| Released: June 8, 2010
Publisher: Basic Books (240 pages)
There is a thin line between whining and problem solving. It is unfortunate that Mooney and Kirshenbaum never crossed that line. In fact, they may never have seen the line in the first place.
It is not that this reviewer did not highlight and tag portions of the book. It has a lot of good information. What the book does not have is a real or suggested solution to the problem: the lack of interest by today’s public in science. The answers can be found in the eulogies given by Presidents Reagan and G. W. Bush for astronauts who died on space shuttle missions. Ronald Reagan said, “We have grown used to the wonders of this century. It is hard to dazzle us.” What the authors did not give us was a way to reignite that dazzle.
Mr. Bush reminded us that, “In an age when space flight has come to seem almost routine, it is easy to overlook the dangers of travel by rocket, and the difficulties of navigating the fierce outer atmosphere of the Earth.”
Mooney is a New York Times bestselling writer. Kirshenbaum is a marine research associate at Duke University. Yet neither was able to get past the “it’s not our fault” mentality.” OK, they do place some of the blame on scientists and the world of natural and theoretical science, but . . .
The opening chapter speaks to the scientists and, in a way, directly to Dr. Neil deGrasse Tyson, the leader of the movement to declassify Pluto as a planet. Scientists believe they know better and rarely listen to public opinion. The reclassification was a matter of semantics, say the authors, and public outcry was ignored. This is true.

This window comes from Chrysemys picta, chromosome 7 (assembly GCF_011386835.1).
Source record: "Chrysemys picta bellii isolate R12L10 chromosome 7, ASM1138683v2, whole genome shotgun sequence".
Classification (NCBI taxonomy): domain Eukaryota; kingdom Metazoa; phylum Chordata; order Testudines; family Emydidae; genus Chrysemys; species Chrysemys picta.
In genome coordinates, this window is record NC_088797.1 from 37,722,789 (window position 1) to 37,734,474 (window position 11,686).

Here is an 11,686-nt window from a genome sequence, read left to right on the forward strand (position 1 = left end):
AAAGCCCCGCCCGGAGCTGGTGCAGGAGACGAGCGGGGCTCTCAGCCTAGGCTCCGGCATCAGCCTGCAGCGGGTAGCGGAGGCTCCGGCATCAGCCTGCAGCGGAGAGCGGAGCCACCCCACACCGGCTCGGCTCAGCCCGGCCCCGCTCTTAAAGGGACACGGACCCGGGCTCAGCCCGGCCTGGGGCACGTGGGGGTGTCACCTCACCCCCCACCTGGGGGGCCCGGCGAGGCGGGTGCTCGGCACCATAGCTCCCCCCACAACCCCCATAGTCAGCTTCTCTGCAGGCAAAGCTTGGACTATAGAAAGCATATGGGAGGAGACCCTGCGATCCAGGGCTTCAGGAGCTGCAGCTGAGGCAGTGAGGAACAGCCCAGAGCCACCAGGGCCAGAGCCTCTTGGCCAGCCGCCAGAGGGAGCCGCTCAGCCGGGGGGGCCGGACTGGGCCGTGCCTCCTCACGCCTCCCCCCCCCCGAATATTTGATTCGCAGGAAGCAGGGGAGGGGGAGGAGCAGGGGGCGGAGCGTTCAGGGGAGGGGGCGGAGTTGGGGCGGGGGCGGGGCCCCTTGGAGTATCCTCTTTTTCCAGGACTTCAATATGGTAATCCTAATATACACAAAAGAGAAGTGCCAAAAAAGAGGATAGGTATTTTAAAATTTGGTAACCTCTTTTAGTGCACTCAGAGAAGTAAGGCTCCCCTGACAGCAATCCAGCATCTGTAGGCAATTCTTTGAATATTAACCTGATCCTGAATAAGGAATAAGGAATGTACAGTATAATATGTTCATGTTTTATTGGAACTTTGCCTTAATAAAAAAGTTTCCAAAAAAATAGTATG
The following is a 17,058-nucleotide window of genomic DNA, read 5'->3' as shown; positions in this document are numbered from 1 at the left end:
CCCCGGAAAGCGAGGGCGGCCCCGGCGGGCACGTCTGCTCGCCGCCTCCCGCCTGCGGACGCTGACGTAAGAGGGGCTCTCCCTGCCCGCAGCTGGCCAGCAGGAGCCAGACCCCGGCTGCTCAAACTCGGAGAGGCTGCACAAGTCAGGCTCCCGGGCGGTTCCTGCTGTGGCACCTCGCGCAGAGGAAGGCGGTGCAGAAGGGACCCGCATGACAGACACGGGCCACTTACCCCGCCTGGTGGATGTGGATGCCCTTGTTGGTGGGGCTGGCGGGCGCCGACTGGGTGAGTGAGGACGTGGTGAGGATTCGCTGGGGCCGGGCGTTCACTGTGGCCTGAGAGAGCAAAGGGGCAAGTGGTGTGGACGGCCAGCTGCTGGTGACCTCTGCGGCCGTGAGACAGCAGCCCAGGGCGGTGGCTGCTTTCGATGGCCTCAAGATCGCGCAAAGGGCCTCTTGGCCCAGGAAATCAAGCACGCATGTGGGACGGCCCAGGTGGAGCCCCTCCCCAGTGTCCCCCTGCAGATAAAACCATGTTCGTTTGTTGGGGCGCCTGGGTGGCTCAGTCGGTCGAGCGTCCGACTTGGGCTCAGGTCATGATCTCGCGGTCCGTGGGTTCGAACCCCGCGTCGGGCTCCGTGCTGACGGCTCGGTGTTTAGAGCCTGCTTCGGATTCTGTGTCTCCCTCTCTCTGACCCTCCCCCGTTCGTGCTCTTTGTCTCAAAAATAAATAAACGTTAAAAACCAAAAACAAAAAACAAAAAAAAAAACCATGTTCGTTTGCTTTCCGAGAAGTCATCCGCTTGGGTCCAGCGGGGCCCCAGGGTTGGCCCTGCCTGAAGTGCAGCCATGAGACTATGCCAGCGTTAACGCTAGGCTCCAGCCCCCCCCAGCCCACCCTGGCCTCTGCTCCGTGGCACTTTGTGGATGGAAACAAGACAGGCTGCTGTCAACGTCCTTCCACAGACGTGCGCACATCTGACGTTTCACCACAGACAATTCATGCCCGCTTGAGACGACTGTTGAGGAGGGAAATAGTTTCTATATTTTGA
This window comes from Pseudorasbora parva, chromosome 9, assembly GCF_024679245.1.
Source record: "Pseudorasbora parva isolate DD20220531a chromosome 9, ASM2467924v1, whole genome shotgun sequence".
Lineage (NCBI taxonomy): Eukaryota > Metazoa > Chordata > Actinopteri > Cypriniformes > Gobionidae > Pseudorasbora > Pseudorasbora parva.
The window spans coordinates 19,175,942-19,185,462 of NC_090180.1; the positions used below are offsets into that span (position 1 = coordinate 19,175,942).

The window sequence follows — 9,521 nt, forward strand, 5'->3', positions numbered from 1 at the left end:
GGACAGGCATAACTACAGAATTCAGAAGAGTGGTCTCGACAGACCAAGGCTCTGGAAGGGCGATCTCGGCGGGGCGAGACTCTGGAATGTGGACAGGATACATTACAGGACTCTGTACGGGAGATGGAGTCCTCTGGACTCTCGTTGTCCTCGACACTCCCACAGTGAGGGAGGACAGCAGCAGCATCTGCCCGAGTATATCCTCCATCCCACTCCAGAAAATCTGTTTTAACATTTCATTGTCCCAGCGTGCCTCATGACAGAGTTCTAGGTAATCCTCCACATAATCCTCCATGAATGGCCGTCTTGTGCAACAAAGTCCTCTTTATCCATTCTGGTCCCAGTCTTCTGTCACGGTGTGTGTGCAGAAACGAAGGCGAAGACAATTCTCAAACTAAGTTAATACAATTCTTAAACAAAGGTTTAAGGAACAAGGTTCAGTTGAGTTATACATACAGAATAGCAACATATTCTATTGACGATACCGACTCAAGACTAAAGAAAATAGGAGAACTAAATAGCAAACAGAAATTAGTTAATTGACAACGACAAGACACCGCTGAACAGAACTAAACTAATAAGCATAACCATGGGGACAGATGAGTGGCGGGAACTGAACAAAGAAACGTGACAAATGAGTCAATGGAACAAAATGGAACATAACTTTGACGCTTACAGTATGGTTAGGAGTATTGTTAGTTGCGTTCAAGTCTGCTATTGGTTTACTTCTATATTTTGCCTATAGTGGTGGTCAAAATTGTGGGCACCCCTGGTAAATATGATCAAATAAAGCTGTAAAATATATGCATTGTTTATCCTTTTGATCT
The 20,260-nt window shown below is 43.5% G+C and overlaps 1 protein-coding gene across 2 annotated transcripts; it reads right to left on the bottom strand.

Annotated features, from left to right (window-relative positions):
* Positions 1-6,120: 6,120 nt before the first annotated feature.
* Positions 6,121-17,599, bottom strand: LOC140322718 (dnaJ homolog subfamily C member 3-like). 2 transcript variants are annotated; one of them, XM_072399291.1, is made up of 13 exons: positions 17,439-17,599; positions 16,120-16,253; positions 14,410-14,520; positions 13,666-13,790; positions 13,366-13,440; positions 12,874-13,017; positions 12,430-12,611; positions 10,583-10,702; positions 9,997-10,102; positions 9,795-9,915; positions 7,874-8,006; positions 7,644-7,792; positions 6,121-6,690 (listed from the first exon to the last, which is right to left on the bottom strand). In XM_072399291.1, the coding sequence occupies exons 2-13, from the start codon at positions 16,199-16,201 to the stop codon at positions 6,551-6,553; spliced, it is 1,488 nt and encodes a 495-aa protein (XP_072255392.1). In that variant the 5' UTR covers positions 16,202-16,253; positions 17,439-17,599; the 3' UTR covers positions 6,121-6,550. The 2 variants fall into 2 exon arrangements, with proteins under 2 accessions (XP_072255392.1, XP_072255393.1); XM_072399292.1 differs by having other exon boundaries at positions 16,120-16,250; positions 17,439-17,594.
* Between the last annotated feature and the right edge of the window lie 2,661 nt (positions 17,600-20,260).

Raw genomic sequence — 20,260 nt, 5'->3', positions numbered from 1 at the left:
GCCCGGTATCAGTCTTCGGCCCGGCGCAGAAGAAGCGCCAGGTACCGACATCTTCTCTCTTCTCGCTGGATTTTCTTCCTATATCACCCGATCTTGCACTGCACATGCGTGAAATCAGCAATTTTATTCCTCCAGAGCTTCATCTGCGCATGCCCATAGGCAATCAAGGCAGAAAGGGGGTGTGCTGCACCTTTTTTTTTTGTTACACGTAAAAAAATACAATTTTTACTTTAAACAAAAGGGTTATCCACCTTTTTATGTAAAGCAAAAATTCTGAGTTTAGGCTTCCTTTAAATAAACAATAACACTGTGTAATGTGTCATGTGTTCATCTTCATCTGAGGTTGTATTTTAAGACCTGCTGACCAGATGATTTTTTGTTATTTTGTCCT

Then the other “meanies” are let out of the closet: Television and movies are at fault for creating images of the mad scientist, nerd, or just plain weird looking aliens and supernatural beings. Politicians are to blame for caring more for the character of their constituents than of the advancement of science and mathematics. Teachers who do not make science “exciting” are also remiss.
They complain about the soft underbelly of religion threatened by scientific discoveries, though there is no reason to be afraid. The authors complain about the blogosphere, with writers who have no idea what they are talking about and do not fact check with the scientists.
Complaining is one thing, but having a solution, how to fix this illiteracy, is nonexistent. “We have to do better” is not a solution. What do we have to do better and how do we do it is never addressed.
Many authors use endnotes or footnotes to clarify or provide citations to the text. It is a shame that nearly one-third of Unscientific America is found in the endnotes, most of which are more confusing than what they are clarifying. In addition, endnotes are listed by page numbers and key words—a far cry from APA, MLA, or Chicago citation styles. This reviewer also found a number of references in the text not found in the endnotes. Mooney and Kirshenbaum are not helping to resolve the issue at hand.
This is a “woe-is-me” book for the poor scientist or science academic who feels neglected and misunderstood. Unscientific America is not a problem-solution discussion. It is not one recommended for those seeking answers, but may be for those who believe the entire world is out to get them.
Reviewer David Rosman is an award-winning editor, writer, professional speaker, and college instructor in Communications, Ethics, Business and Politics.